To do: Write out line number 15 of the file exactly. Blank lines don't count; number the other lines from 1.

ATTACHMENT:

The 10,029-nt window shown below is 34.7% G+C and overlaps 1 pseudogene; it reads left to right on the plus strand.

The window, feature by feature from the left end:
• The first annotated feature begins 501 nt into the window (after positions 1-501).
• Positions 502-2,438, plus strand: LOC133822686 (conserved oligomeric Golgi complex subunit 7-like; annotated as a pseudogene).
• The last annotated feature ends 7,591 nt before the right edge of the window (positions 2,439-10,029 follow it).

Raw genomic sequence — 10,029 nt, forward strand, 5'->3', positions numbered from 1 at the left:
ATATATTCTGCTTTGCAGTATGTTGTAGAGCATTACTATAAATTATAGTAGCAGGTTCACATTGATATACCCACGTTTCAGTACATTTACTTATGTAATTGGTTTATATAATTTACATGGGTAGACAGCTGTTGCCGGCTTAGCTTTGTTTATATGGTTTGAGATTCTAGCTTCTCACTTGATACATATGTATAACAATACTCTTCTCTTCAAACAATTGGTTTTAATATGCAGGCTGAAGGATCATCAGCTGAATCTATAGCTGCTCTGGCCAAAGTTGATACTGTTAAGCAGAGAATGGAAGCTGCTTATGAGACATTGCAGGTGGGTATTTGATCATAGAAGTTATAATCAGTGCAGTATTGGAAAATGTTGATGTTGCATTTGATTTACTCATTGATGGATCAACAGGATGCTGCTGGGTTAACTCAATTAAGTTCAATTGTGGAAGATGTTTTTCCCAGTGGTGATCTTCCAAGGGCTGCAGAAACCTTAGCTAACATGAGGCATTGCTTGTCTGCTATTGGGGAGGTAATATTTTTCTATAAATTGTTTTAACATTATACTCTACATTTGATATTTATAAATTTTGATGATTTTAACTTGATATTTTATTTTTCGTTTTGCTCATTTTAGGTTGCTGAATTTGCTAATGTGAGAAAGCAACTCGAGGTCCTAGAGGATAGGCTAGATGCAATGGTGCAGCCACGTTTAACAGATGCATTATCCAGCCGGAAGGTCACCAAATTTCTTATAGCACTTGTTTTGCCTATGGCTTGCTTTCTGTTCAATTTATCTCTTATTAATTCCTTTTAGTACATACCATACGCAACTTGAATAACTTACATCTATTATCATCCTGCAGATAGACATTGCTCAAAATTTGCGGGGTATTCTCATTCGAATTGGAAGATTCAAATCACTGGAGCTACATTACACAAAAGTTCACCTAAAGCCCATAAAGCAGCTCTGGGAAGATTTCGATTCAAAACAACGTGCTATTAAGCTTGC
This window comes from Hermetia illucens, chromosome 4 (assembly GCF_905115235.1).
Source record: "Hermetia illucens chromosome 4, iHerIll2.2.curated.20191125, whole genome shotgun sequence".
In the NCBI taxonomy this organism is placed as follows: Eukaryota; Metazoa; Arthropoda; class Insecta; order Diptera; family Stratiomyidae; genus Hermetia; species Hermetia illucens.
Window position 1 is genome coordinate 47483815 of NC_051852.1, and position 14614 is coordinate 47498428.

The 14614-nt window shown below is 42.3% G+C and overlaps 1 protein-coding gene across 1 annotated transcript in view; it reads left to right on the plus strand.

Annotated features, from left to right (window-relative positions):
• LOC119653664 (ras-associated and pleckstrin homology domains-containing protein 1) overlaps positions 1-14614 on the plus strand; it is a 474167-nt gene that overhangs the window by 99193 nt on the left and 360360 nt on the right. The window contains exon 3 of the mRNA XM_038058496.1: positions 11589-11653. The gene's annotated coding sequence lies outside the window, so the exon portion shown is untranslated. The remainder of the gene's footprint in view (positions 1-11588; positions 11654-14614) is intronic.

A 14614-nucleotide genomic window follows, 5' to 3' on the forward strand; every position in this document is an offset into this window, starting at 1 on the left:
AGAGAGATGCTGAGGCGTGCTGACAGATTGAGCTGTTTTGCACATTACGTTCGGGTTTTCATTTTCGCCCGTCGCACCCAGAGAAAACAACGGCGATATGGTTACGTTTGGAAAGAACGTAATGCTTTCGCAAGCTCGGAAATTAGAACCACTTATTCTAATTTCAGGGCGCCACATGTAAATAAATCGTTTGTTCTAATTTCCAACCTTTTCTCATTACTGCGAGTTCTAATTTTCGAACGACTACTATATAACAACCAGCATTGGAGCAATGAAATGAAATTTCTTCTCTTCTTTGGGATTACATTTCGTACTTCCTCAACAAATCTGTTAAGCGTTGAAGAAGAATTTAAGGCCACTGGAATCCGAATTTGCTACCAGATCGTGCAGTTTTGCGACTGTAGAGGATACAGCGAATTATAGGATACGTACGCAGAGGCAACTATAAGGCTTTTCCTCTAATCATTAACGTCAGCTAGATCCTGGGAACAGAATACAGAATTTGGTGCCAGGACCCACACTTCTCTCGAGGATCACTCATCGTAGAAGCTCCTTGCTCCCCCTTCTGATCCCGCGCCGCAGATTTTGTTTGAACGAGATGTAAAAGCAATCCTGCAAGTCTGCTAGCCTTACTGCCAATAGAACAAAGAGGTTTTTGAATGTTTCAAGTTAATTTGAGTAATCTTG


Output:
A 14614-nucleotide genomic window follows, 5' to 3' on the forward strand; every position in this document is an offset into this window, starting at 1 on the left: